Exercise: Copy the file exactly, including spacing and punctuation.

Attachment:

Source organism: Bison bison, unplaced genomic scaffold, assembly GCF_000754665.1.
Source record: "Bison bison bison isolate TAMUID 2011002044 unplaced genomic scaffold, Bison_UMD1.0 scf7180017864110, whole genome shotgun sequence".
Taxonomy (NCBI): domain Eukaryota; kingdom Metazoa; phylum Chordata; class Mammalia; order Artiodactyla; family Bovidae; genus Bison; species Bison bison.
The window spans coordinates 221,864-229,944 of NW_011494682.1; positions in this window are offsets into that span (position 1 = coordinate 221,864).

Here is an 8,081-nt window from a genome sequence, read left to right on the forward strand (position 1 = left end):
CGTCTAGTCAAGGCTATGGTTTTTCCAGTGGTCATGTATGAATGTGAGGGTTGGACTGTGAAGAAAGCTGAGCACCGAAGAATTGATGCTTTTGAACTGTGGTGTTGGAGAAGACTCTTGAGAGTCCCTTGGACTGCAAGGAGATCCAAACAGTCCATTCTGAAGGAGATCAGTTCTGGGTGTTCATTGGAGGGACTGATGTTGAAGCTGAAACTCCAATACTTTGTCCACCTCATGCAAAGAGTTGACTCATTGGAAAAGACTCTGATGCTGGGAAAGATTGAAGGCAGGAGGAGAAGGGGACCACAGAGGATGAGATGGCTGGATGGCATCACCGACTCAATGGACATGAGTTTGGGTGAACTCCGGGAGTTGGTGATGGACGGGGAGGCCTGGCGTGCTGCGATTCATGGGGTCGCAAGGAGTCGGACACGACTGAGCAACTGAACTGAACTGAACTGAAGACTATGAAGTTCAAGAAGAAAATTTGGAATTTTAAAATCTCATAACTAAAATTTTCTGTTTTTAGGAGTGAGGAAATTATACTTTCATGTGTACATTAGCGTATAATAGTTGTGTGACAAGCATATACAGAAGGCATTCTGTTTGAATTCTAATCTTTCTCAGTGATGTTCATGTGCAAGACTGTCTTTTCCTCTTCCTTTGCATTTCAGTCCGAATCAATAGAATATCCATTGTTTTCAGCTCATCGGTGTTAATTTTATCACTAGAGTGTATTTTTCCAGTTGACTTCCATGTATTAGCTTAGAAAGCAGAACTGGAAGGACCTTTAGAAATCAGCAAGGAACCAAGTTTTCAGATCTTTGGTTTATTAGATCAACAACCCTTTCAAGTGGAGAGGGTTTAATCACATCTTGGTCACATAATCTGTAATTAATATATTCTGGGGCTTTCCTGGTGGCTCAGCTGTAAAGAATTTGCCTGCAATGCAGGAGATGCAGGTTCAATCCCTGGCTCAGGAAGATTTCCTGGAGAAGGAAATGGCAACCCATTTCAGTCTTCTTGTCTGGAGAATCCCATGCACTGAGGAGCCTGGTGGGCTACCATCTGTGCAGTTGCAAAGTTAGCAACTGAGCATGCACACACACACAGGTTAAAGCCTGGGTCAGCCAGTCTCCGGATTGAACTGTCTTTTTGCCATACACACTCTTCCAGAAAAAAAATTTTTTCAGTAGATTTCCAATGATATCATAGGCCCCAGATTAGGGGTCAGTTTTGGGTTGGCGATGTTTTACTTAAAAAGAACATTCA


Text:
Source organism: Bison bison, unplaced genomic scaffold, assembly GCF_000754665.1.
Source record: "Bison bison bison isolate TAMUID 2011002044 unplaced genomic scaffold, Bison_UMD1.0 scf7180017864110, whole genome shotgun sequence".
Taxonomy (NCBI): domain Eukaryota; kingdom Metazoa; phylum Chordata; class Mammalia; order Artiodactyla; family Bovidae; genus Bison; species Bison bison.
The window spans coordinates 221,864-229,944 of NW_011494682.1; positions in this window are offsets into that span (position 1 = coordinate 221,864).

Here is an 8,081-nt window from a genome sequence, read left to right on the forward strand (position 1 = left end):
CGTCTAGTCAAGGCTATGGTTTTTCCAGTGGTCATGTATGAATGTGAGGGTTGGACTGTGAAGAAAGCTGAGCACCGAAGAATTGATGCTTTTGAACTGTGGTGTTGGAGAAGACTCTTGAGAGTCCCTTGGACTGCAAGGAGATCCAAACAGTCCATTCTGAAGGAGATCAGTTCTGGGTGTTCATTGGAGGGACTGATGTTGAAGCTGAAACTCCAATACTTTGTCCACCTCATGCAAAGAGTTGACTCATTGGAAAAGACTCTGATGCTGGGAAAGATTGAAGGCAGGAGGAGAAGGGGACCACAGAGGATGAGATGGCTGGATGGCATCACCGACTCAATGGACATGAGTTTGGGTGAACTCCGGGAGTTGGTGATGGACGGGGAGGCCTGGCGTGCTGCGATTCATGGGGTCGCAAGGAGTCGGACACGACTGAGCAACTGAACTGAACTGAACTGAAGACTATGAAGTTCAAGAAGAAAATTTGGAATTTTAAAATCTCATAACTAAAATTTTCTGTTTTTAGGAGTGAGGAAATTATACTTTCATGTGTACATTAGCGTATAATAGTTGTGTGACAAGCATATACAGAAGGCATTCTGTTTGAATTCTAATCTTTCTCAGTGATGTTCATGTGCAAGACTGTCTTTTCCTCTTCCTTTGCATTTCAGTCCGAATCAATAGAATATCCATTGTTTTCAGCTCATCGGTGTTAATTTTATCACTAGAGTGTATTTTTCCAGTTGACTTCCATGTATTAGCTTAGAAAGCAGAACTGGAAGGACCTTTAGAAATCAGCAAGGAACCAAGTTTTCAGATCTTTGGTTTATTAGATCAACAACCCTTTCAAGTGGAGAGGGTTTAATCACATCTTGGTCACATAATCTGTAATTAATATATTCTGGGGCTTTCCTGGTGGCTCAGCTGTAAAGAATTTGCCTGCAATGCAGGAGATGCAGGTTCAATCCCTGGCTCAGGAAGATTTCCTGGAGAAGGAAATGGCAACCCATTTCAGTCTTCTTGTCTGGAGAATCCCATGCACTGAGGAGCCTGGTGGGCTACCATCTGTGCAGTTGCAAAGTTAGCAACTGAGCATGCACACACACACAGGTTAAAGCCTGGGTCAGCCAGTCTCCGGATTGAACTGTCTTTTTGCCATACACACTCTTCCAGAAAAAAAATTTTTTCAGTAGATTTCCAATGATATCATAGGCCCCAGATTAGGGGTCAGTTTTGGGTTGGCGATGTTTTACTTAAAAAGAACATTCA